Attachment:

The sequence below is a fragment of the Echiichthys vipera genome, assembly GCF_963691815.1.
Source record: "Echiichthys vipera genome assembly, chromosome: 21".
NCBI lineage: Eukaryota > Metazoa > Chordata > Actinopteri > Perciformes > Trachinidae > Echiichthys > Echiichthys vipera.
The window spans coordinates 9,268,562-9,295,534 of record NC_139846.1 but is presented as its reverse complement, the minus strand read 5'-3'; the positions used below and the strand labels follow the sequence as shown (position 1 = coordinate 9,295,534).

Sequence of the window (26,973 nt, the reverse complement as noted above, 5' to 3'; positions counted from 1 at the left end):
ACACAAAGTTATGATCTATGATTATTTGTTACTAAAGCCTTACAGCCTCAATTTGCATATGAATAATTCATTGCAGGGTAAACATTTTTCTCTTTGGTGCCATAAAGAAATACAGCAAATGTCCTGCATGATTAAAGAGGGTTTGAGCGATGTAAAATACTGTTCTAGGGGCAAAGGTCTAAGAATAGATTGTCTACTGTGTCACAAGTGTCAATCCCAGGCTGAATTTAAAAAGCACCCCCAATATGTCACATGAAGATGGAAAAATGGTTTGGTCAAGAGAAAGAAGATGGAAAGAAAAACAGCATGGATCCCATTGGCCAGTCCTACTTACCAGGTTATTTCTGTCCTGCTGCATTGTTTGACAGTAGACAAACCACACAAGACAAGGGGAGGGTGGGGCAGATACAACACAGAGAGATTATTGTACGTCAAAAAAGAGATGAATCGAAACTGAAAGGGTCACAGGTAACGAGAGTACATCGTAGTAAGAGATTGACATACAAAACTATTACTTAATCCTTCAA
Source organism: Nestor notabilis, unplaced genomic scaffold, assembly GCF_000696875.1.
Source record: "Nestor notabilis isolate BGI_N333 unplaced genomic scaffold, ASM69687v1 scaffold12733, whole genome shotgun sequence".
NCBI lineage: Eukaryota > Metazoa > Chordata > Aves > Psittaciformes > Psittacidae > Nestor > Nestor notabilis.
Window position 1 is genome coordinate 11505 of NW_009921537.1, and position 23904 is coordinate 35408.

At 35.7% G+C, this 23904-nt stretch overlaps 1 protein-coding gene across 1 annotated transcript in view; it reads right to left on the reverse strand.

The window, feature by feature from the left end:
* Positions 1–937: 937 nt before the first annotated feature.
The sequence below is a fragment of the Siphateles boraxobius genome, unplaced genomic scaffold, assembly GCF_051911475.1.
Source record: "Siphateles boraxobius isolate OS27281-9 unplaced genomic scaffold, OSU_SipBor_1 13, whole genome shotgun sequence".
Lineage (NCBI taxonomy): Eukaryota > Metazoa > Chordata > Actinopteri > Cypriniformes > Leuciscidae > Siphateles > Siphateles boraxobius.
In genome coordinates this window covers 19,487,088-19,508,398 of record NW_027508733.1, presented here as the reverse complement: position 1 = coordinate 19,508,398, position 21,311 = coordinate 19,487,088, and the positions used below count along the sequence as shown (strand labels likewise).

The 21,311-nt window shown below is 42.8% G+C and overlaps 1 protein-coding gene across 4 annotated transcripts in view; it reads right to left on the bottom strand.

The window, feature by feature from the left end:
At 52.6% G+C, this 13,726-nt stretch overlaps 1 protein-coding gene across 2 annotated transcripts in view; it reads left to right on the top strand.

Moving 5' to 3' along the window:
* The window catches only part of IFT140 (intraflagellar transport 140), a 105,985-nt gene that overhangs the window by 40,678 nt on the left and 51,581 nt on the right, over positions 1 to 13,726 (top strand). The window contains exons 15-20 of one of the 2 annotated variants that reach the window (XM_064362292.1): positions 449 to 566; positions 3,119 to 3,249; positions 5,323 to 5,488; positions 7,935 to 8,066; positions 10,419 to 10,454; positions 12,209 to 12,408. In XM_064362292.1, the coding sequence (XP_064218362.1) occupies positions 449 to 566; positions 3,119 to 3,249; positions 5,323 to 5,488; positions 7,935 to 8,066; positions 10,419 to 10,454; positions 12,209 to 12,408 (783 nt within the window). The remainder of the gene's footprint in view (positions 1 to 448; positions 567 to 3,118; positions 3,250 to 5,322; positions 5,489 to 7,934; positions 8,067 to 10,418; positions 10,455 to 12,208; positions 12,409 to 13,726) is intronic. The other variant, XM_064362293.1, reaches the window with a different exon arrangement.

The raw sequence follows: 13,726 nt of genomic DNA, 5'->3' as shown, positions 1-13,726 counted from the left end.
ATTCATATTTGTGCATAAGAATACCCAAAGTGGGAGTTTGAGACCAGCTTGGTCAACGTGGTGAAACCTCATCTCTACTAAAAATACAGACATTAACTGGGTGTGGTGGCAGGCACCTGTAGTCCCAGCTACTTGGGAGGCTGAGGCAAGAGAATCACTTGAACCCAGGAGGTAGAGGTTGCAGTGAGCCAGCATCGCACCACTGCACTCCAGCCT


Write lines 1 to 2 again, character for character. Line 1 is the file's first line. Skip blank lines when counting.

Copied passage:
The sequence below is a fragment of the Echiichthys vipera genome, assembly GCF_963691815.1.
Source record: "Echiichthys vipera genome assembly, chromosome: 21".